How to stop your newborn's hiccups
Worried about your newborn's hiccups?
It can be annoying when an adult develops hiccups and there are loads of ways out there to eliminate the hiccups. However, for a newborn, you should not try to close the mouth or stick his/her tongue out to stop the hiccups. Just like in adults, baby hiccups are caused by a contraction of the diaphragm and the quick closing of the vocal cords. As aforementioned, hiccups don’t really bother newborns, they can even sleep through them. But, if you want to get rid of them, here’s how to:
1. Burp the baby.
Take a break from breast feeding and burp your baby to help get rid of the hiccups since burping can get rid of excess gas that may be causing them. Burping also helps in the sense, it places the baby in an upright position. When burping, rub or pat your baby’s back gently when they have hiccups do not slap with force.
2. Use a pacifier.
Infant hiccups don’t always start from a feeding. When they hiccup on their own, let them suck on a pacifier as this will help relax the diaphragm and may stop the hiccups.
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3. Let them stop on their own.
Many a times, the baby’s hiccups will stop on their own. If the child is not bothered, let them disappear on their own.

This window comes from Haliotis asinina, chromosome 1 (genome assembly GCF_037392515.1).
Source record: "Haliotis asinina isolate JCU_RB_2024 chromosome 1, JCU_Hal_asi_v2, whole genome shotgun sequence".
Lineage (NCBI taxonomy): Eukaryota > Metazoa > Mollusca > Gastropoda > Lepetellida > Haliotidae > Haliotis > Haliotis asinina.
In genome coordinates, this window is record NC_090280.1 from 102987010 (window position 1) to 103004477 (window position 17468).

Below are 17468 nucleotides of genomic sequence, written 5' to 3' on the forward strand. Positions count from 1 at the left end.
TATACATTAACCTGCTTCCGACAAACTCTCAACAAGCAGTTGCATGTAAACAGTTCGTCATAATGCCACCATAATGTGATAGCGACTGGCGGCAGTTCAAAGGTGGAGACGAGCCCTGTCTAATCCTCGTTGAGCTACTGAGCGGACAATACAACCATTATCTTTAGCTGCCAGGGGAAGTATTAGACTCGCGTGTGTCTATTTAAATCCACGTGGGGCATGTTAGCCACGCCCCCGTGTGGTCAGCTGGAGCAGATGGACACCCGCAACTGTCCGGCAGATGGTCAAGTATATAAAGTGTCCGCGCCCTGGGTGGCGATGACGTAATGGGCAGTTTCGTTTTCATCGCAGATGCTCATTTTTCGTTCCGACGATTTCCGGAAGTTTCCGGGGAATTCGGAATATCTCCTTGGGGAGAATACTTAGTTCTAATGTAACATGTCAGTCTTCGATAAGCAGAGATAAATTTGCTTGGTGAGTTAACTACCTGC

There are a few ways you can prevent hiccups, albeit, it’s not easy to prevent them completely as the causes are not always clear.
You can try these methods to prevent them:
1. Make sure your baby is calm when you feed them. This means not waiting until your baby is so hungry that they’re upset and crying before their feeding begins.
2. After a feeding, avoid heavy activity with your baby, such as bouncing up and down or high-energy play.
3. Keep your baby in an upright position for 20 to 30 minutes after each meal.
Hiccups are considered normal for an infant who is younger than 12 months old. However, if your baby gets hiccups a lot, especially if they’re agitated and angry, you should see a doctor as it could be a sign of other medical issues. You should also see a doctor if the hiccups interfere with your child’s sleep and if they keep happening after your child’s first birthday.
Additional reporting by .
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